Pillbox

The Social Network is a box office smash

The Social Network has been extremely well recieved, earning a rare 97 percent critic approval rating on *www.rottentomatoes.com* and $45.9 million in the box office.    (credit: Celia Ludwinski | Photo Editor) The Social Network has been extremely well recieved, earning a rare 97 percent critic approval rating on *www.rottentomatoes.com* and $45.9 million in the box office. (credit: Celia Ludwinski | Photo Editor)

The Social Network, hailed by a number of prominent reviewers as the movie of our generation, is often smart and consistently entertaining. However, let’s not be so quick to let it define our generation.

The movie chronicles Mark Zuckerberg, played by Jesse Eisenberg, as he develops Facebook and (sort of) deals with the ensuing litigation. Dumped by his girlfriend and obsessed with the exclusive Final Club at Harvard University, Zuckerberg’s first foray into social networking sites and our second glimpse into his shocking lack of tact involves him hacking university computers to create a website for visitors to rank their female classmates based on appearance.

The film spends most of its 121 minutes recounting the early stages of Facebook, using flashbacks framed by the testimony from two lawsuits against the site’s founder. Eduardo Saverin (played by new Spider-Man actor Andrew Garfield), who is from all evidence Zuckerberg’s sole friend, spends his screen time mostly whining about the increasing role of super-sleaze Sean Parker. (Kudos to Justin Timberlake for his performance in this role.) The Winklevoss twins (both played by Armie Hammer) are wealthy Final Club members who recount their contributions to the multi-billion-dollar enterprise and provide the majority of the film’s comic relief.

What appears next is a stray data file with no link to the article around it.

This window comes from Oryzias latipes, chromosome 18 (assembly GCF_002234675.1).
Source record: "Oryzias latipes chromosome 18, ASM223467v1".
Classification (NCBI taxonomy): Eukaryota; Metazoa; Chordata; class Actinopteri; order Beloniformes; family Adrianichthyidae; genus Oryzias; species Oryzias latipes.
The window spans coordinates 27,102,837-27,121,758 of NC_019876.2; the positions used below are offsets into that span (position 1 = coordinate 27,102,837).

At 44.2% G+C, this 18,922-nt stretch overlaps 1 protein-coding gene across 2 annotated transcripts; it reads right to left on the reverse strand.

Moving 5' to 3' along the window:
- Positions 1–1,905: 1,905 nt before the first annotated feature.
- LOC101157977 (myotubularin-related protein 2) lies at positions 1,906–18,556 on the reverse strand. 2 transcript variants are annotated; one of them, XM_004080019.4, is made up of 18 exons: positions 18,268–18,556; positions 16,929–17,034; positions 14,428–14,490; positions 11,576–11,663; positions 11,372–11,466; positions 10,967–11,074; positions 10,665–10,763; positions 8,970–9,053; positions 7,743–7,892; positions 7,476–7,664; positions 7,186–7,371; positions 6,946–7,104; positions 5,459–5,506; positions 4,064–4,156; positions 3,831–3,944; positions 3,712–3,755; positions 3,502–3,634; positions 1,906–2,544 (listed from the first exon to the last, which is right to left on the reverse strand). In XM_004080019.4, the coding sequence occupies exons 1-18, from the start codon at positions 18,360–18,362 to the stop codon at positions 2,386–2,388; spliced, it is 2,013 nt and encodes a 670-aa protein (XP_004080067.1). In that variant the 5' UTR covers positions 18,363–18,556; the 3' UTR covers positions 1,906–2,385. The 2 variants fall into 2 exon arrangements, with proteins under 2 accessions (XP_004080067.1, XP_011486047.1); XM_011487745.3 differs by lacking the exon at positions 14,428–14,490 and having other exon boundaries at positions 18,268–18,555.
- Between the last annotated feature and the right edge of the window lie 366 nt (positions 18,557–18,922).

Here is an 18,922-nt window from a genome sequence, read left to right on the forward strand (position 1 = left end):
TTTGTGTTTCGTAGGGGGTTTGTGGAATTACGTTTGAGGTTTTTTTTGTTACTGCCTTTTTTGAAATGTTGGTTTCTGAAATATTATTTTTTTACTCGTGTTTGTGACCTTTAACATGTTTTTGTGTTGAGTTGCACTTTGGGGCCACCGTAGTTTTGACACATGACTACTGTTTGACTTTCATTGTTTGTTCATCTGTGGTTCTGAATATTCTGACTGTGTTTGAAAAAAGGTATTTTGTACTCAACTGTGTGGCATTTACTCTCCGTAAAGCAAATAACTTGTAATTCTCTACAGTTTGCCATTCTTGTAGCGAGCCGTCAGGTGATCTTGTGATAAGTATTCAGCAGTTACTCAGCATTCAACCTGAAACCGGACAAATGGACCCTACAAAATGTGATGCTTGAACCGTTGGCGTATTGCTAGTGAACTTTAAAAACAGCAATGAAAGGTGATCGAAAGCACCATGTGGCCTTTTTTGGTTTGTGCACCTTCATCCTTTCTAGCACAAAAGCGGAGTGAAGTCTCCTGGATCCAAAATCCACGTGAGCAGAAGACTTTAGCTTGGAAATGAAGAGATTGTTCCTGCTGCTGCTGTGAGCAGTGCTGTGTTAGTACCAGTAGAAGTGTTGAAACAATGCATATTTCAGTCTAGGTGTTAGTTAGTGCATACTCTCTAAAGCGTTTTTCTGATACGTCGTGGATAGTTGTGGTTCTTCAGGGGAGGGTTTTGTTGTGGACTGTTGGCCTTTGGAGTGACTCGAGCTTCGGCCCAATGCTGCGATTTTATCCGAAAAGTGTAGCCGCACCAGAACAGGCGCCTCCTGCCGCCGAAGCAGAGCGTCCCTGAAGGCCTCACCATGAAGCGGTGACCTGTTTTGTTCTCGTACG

Surprisingly funny at points and terribly engrossing, The Social Network presents a story that most Carnegie Mellon students will, in many respects, undoubtedly relate to — or envy. Most of Zuckerberg’s lines showcase his unfailing wit, most often used to undermine the few adults in the film. The smart-ass remarks and too-clever comments, nonetheless, quickly become trite.

Again, most Carnegie Mellon students will relate. As The Social Network follows Zuckerberg, its focus is a narrow one, and women are relegated to marginal roles. Although there was a pair of female lawyers, the rest of the women are cast as being jealous and bad at video games. The film is not necessarily chauvinistic — just the characters. Since women account for less than 10 percent of tech start-up founders — according to Astia, a venture capital organization dedicated to increasing this percentage — a different depiction would most likely not have been accurate. This is especially true of the girl-obsessed Zuckerberg, who spends the final scene of the film trying to “friend” the ex-girlfriend whose rebuke kicks off the film (“You’re going to go through life thinking girls don’t like you because you’re a nerd. It’ll be because you’re an asshole”). No worries, though. Marylin Delpy (played by The Office’s Rashida Jones) redeems Zuckerberg, telling him: “You’re not an asshole, Mark. You’re just trying so hard to be one.”

With a screenplay by Aaron Sorkin and direction by David Fincher (Seven, Fight Club, The Curious Case of Benjamin Button), The Social Network provides a compelling, if not entirely fact-based, look into a hugely influential phenomenon and how a socially incompetent person redefined how we socialize.